Fetal tissue research crucial to our future - Albuquerque Journal

Fetal tissue research crucial to our future

The recent round of attacks from anti-abortion extremists and lawmakers against the importance of fetal tissue research ignores medical standards of care, vilifies providers, scares patients and inserts the government in personal and sometimes complex medical decisions. These unfounded allegations are just more of the larger effort to mislead the public and ban abortion altogether.

This research saves lives! It brought us the polio vaccine, which saves over 500,000 people every year. Vaccines for chicken pox, rubella and shingles also originated from such research, and modern-day research continues to depend on fetal tissue.

Progress in stem cell therapy, understanding diseases like Parkinson’s and Alzheimer’s, and the latest medical findings on how Zika virus affects the human body are all contingent on continued donation of fetal tissue for medical research.

For the past year, congressional abortion opponents have been on a crusade to quash these groundbreaking, potentially life-saving medical advances. Their actions have already led to the shutdown of at least one tissue procurement company.

With the assistance of local anti-abortion extremists, Congress has specifically targeted the University of New Mexico and Southwestern Women’s Options. Congress has issued subpoenas to these institutions, in order to “investigate” their handling of fetal tissue donation for research. The congressional investigations have yielded no evidence of wrongdoing anywhere, neither nationwide nor in New Mexico.

Facing congressional standoffs over fetal tissue donation, U.S. Sen. Tom Udall, D-N.M., said in a statement last year, “Exploiting women’s health care for political gain does the Senate a disservice and wastes the people’s time.”

He’s right. In New Mexico, fetal tissue donation is explicitly permitted under the Uniform Anatomical Gift Act, with no state-imposed restrictions. The use of tissue derived from fetuses is carefully regulated. Medical ethics and medical providers ensure that the decision to have an abortion is separated from the decision to donate fetal tissue.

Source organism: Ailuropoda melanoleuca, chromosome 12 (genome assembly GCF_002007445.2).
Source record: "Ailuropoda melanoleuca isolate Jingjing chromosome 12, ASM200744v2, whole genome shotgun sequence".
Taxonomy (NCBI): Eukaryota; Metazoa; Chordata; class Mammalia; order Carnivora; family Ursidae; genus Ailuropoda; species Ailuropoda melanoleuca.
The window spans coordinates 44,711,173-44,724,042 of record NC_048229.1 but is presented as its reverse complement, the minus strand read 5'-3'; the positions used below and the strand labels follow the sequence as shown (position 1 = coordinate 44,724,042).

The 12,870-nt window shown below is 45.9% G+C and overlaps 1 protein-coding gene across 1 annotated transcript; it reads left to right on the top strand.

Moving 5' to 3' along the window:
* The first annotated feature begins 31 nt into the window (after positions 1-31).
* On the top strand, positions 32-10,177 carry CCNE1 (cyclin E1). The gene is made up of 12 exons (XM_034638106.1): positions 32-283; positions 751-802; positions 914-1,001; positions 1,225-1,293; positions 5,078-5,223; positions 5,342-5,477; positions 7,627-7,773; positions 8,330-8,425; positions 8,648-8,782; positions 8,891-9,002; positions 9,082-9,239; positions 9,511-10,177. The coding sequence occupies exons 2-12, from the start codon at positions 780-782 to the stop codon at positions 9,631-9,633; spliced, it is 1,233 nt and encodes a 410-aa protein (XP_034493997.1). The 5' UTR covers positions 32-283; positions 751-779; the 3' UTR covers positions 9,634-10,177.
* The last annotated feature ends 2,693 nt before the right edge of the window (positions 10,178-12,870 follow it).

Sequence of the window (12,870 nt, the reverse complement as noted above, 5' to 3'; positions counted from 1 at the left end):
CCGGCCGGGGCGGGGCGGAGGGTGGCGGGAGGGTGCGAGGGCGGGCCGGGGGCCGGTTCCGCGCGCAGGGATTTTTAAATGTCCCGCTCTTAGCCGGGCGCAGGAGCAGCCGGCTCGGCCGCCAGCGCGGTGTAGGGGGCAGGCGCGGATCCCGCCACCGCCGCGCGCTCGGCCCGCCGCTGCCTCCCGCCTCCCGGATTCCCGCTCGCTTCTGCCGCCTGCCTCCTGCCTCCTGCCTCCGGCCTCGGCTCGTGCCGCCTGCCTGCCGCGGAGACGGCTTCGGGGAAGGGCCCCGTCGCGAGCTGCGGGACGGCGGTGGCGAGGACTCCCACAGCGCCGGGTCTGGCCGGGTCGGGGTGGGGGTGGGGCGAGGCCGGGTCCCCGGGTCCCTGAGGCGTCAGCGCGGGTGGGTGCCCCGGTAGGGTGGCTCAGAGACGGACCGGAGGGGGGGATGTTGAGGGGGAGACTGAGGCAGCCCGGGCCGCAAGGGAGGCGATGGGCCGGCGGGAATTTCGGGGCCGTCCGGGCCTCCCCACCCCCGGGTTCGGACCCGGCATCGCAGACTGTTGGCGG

As people of faith, we are called to be partners with God in healing and in the alleviation of human pain and suffering. Like so many medical decisions, the decision to donate fetal tissue is deeply personal and one a woman makes according to her own faith and values.

For example, one woman, who ended a planned pregnancy because the fetus had spina bifida and a tethered spinal cord, took solace in the option of donating tissue because it meant contributing to research that might spare other families the same heartbreaking decision. And according to a bioethicist writing in the New England Journal of Medicine, there is actually a moral imperative to use fetal tissue, a precious resource that would otherwise be discarded, to its maximum benefit to society – working toward medical advances.

Women who have made informed decisions to donate fetal tissue for research, as well as the researchers, and medical providers, deserve the respect and gratitude of society.

Fetal tissue research enables medical advances that would otherwise be impossible; past medical advances wrought by fetal tissue say it all.

We wouldn’t have vaccines for measles, mumps, rubella, chickenpox, whooping cough, tetanus, hepatitis A and rabies without fetal tissue research and donation. Without the continuation of fetal tissue donation, we would block current medical research related to heart disease and sudden cardiac arrest, juvenile diabetes, autism, schizophrenia and HIV, just to name a few. This research is indispensable to our future.

We believe that women have the responsibility and right to make their own private medical decisions and preserve the fetal tissue research that will save lives. I am grateful for all the hugely impactful medical advancements that have resulted because of caring women and families who made the compassionate decision to donate fetal tissue.


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